116. The Court considers that a second important feature of the instant case is the fact that the applicant has been in the Netherlands for more than sixteen years and that she has no criminal record. Although she failed to comply with the obligation to leave the Netherlands, her presence was nevertheless tolerated for a considerable period of time by the Netherlands authorities, while she repeatedly submitted residence requests and awaited the outcome of appeals. The tolerance of her presence for such a lengthy period of time, during which for a large part it was open to the authorities to remove her, in effect enabled the applicant to establish and develop strong family, social and cultural ties in the Netherlands. The applicant’s address, where she has been living for the last fifteen years, has always been known to the Netherlands authorities.
117. Thirdly, the Court accepts, given the common background of the applicant and her husband and the relatively young age of their children, that there would appear to be no insurmountable obstacles for them to settle in Suriname. However, it is likely that the applicant and her family would experience a degree of hardship if they were forced to do so. When assessing the compliance of State authorities with their obligations under Article 8, it is necessary to take due account of the situation of all members of the family, as this provision guarantees protection to the whole family.
118. The Court fourthly considers that the impact of the Netherlands authorities’ decision on the applicant’s three children is another important feature of this case. The Court observes that the best interests of the applicant’s children must be taken into account in this balancing exercise (see above § 109). On this particular point, the Court reiterates that there is a broad consensus, including in international law, in support of the idea that in all decisions concerning children, their best interests are of paramount importance (see Neulinger and Shuruk v. Switzerland, cited above, § 135, and X v. Latvia, cited above, § 96). Whilst alone they cannot be decisive, such interests certainly must be afforded significant weight. For that purpose, in cases concerning family reunification, the Court pays particular attention to the circumstances of the minor children concerned, especially their age, their situation in the country or countries concerned and the extent to which they are dependent on their parents (see Tuquabo-Tekle and Others v. the Netherlands, cited above, § 44).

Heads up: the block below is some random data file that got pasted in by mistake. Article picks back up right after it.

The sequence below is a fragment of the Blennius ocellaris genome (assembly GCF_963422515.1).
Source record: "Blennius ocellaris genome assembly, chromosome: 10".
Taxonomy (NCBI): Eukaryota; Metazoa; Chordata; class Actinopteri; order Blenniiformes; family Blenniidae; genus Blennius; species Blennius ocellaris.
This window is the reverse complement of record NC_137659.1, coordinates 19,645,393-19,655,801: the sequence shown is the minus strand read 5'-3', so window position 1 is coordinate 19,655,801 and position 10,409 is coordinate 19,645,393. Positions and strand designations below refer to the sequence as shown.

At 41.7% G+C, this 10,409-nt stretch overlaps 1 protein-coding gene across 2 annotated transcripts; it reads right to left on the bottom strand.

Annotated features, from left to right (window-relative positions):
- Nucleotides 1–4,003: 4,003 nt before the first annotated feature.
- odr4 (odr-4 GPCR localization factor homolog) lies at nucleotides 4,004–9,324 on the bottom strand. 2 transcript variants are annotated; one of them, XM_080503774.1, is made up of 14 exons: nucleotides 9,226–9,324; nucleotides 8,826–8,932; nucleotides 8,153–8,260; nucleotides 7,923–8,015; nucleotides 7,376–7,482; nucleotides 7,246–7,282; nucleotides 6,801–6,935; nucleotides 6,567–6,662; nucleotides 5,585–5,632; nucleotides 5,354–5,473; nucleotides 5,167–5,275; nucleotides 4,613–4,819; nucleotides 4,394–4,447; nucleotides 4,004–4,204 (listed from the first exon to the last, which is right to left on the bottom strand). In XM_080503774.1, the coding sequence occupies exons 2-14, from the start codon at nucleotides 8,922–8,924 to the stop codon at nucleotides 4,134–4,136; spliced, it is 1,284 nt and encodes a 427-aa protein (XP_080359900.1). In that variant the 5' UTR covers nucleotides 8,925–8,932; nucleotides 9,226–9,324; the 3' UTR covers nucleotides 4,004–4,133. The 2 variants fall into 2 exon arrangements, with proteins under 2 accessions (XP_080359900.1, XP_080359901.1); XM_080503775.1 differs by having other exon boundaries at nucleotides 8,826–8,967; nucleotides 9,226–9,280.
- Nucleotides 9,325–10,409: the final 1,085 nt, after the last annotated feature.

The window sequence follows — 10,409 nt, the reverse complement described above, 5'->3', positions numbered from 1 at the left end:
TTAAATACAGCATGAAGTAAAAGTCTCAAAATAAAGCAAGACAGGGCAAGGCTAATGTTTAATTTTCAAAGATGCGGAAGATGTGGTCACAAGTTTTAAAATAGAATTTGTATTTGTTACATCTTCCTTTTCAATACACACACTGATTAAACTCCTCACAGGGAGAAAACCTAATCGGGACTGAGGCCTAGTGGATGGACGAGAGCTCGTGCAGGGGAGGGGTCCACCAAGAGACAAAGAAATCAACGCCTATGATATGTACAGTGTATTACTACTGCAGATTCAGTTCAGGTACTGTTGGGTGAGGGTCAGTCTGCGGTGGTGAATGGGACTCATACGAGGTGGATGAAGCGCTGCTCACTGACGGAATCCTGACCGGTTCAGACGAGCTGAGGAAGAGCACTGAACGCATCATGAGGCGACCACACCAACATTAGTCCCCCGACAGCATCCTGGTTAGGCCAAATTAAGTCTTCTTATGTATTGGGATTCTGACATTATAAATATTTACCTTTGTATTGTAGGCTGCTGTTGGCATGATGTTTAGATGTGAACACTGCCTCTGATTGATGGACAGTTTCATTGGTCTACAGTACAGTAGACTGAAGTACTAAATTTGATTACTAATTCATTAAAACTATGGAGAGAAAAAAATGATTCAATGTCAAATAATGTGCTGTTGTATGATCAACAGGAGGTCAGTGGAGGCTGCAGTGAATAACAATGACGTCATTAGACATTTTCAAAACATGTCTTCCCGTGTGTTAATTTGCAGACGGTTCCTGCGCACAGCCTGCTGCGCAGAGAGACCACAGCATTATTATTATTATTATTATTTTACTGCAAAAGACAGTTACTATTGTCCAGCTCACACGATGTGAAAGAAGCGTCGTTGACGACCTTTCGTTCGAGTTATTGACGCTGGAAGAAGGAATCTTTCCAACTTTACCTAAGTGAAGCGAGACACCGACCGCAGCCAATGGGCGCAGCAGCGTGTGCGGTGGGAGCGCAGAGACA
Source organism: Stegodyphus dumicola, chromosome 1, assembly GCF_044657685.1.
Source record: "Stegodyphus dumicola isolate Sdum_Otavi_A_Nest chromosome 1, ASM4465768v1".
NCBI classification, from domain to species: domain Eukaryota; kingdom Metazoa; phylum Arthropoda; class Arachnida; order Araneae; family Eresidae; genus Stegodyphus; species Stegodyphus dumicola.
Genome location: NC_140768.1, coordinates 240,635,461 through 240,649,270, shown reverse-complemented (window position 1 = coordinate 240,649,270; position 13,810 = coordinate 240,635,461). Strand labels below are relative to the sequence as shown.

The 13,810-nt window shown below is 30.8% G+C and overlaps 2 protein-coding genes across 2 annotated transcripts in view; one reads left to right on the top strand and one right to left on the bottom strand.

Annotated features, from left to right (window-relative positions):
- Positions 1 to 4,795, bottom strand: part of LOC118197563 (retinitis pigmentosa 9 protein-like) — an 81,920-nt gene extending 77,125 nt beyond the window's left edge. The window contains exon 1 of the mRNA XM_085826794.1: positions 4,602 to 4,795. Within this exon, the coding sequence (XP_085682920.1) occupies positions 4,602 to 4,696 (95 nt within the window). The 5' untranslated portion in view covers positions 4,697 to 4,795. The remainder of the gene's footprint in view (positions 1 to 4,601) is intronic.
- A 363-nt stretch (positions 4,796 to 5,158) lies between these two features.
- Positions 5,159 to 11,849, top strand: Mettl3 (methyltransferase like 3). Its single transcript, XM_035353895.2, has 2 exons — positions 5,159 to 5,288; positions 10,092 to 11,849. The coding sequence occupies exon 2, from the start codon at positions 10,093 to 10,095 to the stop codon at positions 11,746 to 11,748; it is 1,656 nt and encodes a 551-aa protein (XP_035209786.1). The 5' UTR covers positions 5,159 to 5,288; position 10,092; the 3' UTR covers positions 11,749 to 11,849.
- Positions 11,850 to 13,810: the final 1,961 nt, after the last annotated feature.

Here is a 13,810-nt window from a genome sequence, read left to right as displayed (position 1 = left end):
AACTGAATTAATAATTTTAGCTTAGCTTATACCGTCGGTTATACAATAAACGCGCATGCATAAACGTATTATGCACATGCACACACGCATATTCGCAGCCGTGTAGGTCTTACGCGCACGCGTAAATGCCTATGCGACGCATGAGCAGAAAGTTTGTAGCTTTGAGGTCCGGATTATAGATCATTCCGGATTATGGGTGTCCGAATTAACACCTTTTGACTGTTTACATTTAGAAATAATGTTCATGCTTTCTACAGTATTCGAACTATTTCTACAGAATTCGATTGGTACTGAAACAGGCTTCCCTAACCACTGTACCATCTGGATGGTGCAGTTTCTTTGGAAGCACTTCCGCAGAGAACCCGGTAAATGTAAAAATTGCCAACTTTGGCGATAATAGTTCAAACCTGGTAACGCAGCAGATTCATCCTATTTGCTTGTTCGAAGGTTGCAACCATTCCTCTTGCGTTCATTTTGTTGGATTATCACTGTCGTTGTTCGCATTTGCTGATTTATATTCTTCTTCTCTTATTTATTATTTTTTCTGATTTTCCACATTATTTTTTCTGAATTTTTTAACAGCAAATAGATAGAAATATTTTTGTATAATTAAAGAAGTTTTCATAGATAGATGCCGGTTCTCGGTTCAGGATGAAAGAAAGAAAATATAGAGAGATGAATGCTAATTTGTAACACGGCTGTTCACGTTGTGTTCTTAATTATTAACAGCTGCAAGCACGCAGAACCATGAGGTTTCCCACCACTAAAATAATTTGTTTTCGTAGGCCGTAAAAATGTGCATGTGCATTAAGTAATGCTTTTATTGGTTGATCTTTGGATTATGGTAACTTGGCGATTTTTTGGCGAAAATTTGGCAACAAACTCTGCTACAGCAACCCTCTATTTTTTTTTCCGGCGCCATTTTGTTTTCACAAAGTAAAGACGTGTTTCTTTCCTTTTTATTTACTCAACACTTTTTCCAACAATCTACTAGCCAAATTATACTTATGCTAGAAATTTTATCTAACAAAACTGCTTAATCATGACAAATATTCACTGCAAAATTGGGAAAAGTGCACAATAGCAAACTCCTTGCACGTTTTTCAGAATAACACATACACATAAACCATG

119. Noting that the applicant takes care of the children on a daily basis, it is obvious that their interests are best served by not disrupting their present circumstances by a forced relocation of their mother from the Netherlands to Suriname or by a rupturing of their relationship with her as a result of future separation. In this connection, the Court observes that the applicant’s husband provides for the family by working full-time in a job that includes shift work. He is, consequently, absent from the home on some evenings. The applicant – being the mother and homemaker – is the primary and constant carer of the children who are deeply rooted in the Netherlands of which country – like their father – they are nationals. The materials in the case file do not disclose a direct link between the applicant’s children and Suriname, a country where they have never been.